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The Kosher Kitchen

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The Kosher Kitchen

One of the fundamental principles of a Kosher home is keeping Milk and Meat separate; from pots & pans and cutlery to stoves and sinks. Plus: The laws of Koshering utensils previously used for non-kosher foods.
Koshering Utensils, Milk and Meat, Kosher

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Anonymous April 3, 2019

Thank you so much was awesome information! Reply

Anonymous February 28, 2019

Our class watched this video and I thought it was great. Good work Reply

Grandmamarel Essex, UK August 6, 2017

Whats the rule for checking frozen berries like blackberries which are difficult to check. Reply

Eliezer Zalmanov for August 10, 2017
in response to Grandmamarel:

Frozen fruits do not need to be checked because they is thoroughly washed before being frozen. Reply

Khorshed kora Roberta Robert Rebecca Rivka Katz Vakil Howie Boston May 1, 2018
in response to Eliezer Zalmanov:

Really? Even without any seal? Of course it's kosher if a Jew is eating it and if it has the circle R label for reform ;-) but seriously it needs texture texture hexter. And who is they? We're talking about paid going goyim? What shul do they dive in at wavy I got to teach my auto-correct Yiddish Reply

Liza Utrecht May 31, 2017

I thought glass doesn't get unkosher and can nbe used for both milk and meat, so why, in the video, do they kasher it? Reply

EK June 19, 2017
in response to Liza:

The Torah does not explicitly mention glass, and the Halachic authorities debate the status of glass utensils. Some compare it to metal and therefore they may be Koshered. Others compare it to earthenware and therefore may not be Koshered. Others see the final product and since it is smooth and sealed it does not absorb anything and a good rinse suffices.

The Bais Yosef is the view that glass does not absorb and therefore glass only needs a rinse.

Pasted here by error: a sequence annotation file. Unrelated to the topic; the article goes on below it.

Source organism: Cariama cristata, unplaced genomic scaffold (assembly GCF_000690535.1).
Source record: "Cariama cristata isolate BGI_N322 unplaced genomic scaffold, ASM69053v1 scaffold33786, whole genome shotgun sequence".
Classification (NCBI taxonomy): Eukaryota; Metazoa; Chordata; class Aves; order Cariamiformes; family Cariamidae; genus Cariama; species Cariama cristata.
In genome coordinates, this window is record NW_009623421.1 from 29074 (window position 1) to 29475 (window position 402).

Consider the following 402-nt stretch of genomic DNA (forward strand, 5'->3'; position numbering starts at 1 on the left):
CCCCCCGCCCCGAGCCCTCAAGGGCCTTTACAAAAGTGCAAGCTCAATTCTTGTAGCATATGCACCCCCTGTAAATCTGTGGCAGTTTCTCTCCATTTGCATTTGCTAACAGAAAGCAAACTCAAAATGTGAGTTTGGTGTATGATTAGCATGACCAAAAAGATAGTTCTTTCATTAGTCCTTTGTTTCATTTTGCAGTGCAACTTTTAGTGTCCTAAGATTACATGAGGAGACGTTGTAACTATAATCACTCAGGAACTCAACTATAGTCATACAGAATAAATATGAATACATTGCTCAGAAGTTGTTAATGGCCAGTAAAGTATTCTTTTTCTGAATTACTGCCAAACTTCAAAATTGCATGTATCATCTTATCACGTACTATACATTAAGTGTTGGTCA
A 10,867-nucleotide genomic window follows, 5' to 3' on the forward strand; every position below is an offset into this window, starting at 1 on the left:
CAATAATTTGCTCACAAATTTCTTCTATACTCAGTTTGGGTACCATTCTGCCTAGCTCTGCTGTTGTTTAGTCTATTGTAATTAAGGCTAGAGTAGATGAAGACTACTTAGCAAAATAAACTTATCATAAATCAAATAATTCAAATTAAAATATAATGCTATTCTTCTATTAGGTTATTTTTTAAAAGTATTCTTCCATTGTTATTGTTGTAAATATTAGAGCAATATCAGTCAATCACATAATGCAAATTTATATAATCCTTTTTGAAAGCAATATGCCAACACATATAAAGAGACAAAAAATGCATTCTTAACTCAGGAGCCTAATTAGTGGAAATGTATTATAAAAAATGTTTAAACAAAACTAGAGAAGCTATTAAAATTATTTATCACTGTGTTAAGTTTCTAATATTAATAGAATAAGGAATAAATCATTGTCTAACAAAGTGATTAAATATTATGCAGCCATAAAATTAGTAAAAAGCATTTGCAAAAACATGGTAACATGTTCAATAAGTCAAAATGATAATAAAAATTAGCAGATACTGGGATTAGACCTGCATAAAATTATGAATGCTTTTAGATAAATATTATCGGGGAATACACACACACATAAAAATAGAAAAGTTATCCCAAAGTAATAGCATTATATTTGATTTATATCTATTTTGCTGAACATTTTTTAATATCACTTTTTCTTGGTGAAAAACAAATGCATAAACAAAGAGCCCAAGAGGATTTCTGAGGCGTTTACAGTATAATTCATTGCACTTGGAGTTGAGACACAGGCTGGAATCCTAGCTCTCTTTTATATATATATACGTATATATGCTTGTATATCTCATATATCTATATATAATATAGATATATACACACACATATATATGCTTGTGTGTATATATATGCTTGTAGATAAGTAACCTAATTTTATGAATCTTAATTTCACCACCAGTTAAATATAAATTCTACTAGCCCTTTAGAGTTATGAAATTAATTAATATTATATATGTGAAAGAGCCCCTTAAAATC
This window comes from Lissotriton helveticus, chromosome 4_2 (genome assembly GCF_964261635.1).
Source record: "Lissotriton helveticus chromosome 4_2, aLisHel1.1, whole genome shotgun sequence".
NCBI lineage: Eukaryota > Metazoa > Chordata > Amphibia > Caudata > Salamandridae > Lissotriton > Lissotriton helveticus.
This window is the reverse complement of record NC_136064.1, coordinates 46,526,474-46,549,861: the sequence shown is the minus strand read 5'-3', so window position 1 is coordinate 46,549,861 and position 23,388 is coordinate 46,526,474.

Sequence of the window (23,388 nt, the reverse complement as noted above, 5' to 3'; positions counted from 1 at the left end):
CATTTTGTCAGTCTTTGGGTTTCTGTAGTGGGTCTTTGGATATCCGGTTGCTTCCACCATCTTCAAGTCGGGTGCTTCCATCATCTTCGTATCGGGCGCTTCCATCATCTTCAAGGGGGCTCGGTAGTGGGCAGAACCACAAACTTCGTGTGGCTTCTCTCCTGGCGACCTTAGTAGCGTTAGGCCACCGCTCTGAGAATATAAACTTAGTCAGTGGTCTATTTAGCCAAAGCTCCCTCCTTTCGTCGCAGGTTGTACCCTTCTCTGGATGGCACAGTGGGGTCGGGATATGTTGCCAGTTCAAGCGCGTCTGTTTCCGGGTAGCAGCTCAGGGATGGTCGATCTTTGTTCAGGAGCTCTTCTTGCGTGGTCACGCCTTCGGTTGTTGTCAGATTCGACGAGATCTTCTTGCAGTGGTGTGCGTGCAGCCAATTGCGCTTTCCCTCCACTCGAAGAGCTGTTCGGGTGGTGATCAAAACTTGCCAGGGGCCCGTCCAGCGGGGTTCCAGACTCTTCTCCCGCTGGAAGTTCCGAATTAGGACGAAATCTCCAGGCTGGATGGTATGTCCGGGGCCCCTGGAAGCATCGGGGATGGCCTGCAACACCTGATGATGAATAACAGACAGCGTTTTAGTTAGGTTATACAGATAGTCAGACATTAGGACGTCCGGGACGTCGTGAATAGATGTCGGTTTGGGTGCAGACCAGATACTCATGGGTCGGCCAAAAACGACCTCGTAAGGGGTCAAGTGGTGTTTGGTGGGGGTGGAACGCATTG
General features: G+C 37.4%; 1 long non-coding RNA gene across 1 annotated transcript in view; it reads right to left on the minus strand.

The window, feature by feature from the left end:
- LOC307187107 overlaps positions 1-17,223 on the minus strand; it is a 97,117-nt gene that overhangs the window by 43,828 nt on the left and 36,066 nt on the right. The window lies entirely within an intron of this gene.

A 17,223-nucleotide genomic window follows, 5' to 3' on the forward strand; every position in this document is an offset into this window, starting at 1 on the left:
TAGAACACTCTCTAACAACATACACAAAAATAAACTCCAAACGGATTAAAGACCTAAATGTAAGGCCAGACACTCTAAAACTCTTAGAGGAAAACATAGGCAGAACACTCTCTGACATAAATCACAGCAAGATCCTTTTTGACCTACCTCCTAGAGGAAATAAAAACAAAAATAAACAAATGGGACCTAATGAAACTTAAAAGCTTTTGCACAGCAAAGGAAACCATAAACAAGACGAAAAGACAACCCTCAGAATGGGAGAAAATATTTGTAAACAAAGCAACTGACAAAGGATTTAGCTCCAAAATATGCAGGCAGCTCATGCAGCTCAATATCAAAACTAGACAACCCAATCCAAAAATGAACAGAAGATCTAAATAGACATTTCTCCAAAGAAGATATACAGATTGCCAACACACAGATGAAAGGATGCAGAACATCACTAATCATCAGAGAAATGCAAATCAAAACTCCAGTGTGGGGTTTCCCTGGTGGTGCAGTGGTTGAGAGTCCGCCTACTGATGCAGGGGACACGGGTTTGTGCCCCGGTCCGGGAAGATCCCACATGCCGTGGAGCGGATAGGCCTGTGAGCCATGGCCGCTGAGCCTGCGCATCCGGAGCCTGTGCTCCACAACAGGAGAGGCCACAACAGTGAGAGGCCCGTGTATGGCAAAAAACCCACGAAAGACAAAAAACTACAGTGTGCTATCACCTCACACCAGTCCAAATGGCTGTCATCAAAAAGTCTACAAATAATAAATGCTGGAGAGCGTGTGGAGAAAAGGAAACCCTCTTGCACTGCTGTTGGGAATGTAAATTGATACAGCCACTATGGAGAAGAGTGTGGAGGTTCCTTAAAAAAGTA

The Rema fuses the first two opinions and with regards to regular prohibitions it is like metal and may be Koshered. With regards to Chametz they may not be Koshered unless there is an extreme circumstance.
Thus, the prevailing custom among Sephardim is to be lenient with glass and just suffice with a good rinse.
Among the Ashkenazim they do Kosher glass year round but not for Pesach.

For the details of this discussion see Shulchan Aruch Harav Orach Chayim 451:73. Reply

Michelle Brown - Ayala Las Vegas November 29, 2015

Humane eating As an ex- vegetarian I was especially impressed when you touched on humane slaughter. Thank you for another exceptional hour of education. Reply

Anonymous B''klyn, NY May 4, 2010

great video! really great video!

I wish they had a comprehensive video showing the various methods of kashering vessels, with demonstrations of each method, and explanation of various materials that than and can not be kashered. Reply

Shani NYC May 22, 2017
in response to Anonymous:

That would be nice for a view of how it's done.
For sure.
Personally I would not have any idea of the laws of why and how to do it on my own..
These people are trained from Torah and have a deep understanding and kavanah to preform these mitzvot. Right? Reply

Anonymous Richmond, VA August 3, 2009

Posted By Anonymous, pittsburgh, pa
"You should post all of these to YouTube!!"

I agree with Anonymous...these videos are great. You should post then on youtube so more ppl can find them. Reply

Anonymous pittsburgh, pa February 8, 2008

Spreading the word You should post all of these to YouTube!! Reply

ALESSANDRO VENEZIA Rome, Italy October 8, 2006

"The Deed" is a very useful and interesting series. In this way the Jews of all over the word are able to study, understand and apply the fundamental topics of Judaism. A short final comment: can you do "audio & video" about Havdalah? Reply

J Y August 3, 2006

Your series entitled "The Deed", is phenominal. Rabbi Kaplan is a wonderful orator, and the topics are so fundamentally important. Chabad keep up the GREAT work! I would like to add as a comment that you should advertise this series if not abroad at least more bold on your website. It has now become most people's favorite link. Reply

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